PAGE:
Has your senior loved told you what his or her five wishes are? Do you know your five wishes?
Knowing and documenting those wishes can make some of life’s most difficult times a little less stressful for all.
The Five Wishes informs everyone who needs to know one’s desire to age with dignity and be prepared for what comes.
This document, when filled out completely and signed, is valid under the laws of most states.
It is a personal living will that goes beyond the basics and gives the senior loved one and the entire family an abundance of information you may not have discussed yet or thought about discussing. It is easy to fill out with check boxes and short sentences. It will need to be witnessed by two people to be official and in some states is should be notarized.
If you have questions about legalities you should talk it over with your family lawyer.
Five Wishes, from Aging with Dignity, is a document that spells out what you want your family to know:
- Who you want to make decisions for you when you can’t
- What kind of care you want or refuse to want
- How do you want to be kept comfortable
- How you want people to treat you
- What specific information do you want your family to know
Completing this special document will help family members know exactly what is wanted at a critical time, when second guessing about what to do will often puts family members in a difficult position.
Making wishes known can avoid family disputes at a time when loved ones need caring and nurturing instead of worrying about these tough decisions.
If your senior loved one has already written a living will, you can still complete the Five Wishes document. Once it is completed and signed, the old living will becomes obsolete and can be destroyed or revoked. Once this has been done, be sure all those appropriate know of this new document and how to access it when needed.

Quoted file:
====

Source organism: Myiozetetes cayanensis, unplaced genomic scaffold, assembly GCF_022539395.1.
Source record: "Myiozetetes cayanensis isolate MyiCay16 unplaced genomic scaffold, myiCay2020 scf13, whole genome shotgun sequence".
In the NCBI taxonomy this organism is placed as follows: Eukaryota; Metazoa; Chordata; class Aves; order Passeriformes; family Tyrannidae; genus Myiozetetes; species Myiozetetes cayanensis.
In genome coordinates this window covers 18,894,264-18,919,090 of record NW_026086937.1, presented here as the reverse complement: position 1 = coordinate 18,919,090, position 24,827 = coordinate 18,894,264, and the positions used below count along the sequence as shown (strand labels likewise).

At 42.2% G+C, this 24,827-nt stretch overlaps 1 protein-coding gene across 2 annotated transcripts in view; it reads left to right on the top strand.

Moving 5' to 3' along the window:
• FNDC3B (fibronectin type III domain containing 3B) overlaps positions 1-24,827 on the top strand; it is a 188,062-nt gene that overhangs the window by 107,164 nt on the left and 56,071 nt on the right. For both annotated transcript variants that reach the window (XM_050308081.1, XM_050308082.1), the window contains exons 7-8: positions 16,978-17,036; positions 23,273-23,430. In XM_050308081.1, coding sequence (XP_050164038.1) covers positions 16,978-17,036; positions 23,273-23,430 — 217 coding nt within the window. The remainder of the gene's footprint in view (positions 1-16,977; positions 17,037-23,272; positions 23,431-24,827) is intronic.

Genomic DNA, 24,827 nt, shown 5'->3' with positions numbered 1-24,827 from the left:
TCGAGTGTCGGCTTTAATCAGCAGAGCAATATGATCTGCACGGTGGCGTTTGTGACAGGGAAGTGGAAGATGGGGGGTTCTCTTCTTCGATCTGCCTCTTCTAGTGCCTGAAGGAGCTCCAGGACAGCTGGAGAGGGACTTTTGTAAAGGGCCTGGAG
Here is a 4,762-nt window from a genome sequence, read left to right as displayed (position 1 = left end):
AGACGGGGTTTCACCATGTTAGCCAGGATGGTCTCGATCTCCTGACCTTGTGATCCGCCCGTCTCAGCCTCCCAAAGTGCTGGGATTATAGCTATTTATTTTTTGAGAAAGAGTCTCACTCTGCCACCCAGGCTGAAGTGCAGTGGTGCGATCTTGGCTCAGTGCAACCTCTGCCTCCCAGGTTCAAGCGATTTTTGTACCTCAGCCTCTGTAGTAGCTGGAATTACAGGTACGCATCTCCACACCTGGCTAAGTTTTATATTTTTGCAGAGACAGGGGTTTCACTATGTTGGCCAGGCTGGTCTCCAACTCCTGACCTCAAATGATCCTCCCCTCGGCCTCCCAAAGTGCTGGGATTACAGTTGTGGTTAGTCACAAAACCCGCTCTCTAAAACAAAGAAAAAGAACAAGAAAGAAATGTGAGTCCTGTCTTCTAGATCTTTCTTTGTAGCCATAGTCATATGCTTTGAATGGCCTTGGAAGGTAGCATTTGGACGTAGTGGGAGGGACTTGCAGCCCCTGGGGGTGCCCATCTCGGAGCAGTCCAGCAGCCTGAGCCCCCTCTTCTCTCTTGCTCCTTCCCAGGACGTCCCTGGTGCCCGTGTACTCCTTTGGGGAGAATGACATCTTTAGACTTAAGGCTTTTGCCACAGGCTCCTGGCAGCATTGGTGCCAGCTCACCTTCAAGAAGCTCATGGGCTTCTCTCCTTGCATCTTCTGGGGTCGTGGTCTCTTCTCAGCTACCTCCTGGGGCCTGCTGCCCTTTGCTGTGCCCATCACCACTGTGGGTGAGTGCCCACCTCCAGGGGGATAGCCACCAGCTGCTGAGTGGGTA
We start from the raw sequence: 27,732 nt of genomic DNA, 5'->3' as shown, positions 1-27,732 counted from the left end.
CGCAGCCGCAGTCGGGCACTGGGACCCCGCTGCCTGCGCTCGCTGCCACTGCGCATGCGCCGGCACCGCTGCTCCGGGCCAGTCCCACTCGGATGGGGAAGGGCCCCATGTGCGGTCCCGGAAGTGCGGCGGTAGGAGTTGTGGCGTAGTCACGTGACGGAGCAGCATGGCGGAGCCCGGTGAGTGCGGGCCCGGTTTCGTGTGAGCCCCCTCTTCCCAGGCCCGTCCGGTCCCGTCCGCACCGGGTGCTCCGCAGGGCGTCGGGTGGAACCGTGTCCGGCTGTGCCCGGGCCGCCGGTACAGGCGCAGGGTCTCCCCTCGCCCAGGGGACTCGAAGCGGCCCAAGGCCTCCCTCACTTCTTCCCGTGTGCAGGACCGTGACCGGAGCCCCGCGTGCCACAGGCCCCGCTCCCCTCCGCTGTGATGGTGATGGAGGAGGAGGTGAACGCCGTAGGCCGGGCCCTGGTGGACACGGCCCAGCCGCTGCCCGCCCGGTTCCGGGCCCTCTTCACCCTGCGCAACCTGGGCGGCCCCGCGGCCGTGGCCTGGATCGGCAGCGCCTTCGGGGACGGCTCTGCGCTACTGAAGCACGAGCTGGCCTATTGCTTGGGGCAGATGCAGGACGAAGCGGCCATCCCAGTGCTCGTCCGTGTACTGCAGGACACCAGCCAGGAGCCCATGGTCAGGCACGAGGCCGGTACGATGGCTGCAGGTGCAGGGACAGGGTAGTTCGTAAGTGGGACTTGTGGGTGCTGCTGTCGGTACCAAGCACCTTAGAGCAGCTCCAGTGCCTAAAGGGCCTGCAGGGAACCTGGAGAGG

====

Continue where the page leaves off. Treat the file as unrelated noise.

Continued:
Five Wishes Decisions for Seniors
- Who will be my health care agent and make decisions for me as well as a second or third choice in case this person is unable to serve when the time comes?
- Choose what life supporting treatments you wish to receive-medical devices, tube feedings, blood transfusions, dialysis, CPR. Be clear and specific when to and when not to provide these treatments. Do you want to have a Do Not Resuscitate order?
- Select areas where you can express how comfortable you wish to be kept such as you don’t want to be in pain.
- Pick from choices about how you want people to treat you such as your wish to die at home.
- Select from a list of what you want your family to know such as how much you love them.
Once the choices are made, the form completed and family members told about it, the senior should keep a copy of the form where it will be remembered when going to the hospital or other care facility. The original should be kept in a safe place, with copies going to key family members or other caregivers. There is a special wallet card the senior can carry at all times.
Planning for the future and keeping open communication with the entire family about health issues will make this process easier for everyone. It is never too late or too early to complete this form!
We should all consider the questions and make the tough decisions about our personal desires.
Did you do this already in your family and, if so, are you willing to share your story with our readers? If so, please leave it in a comment!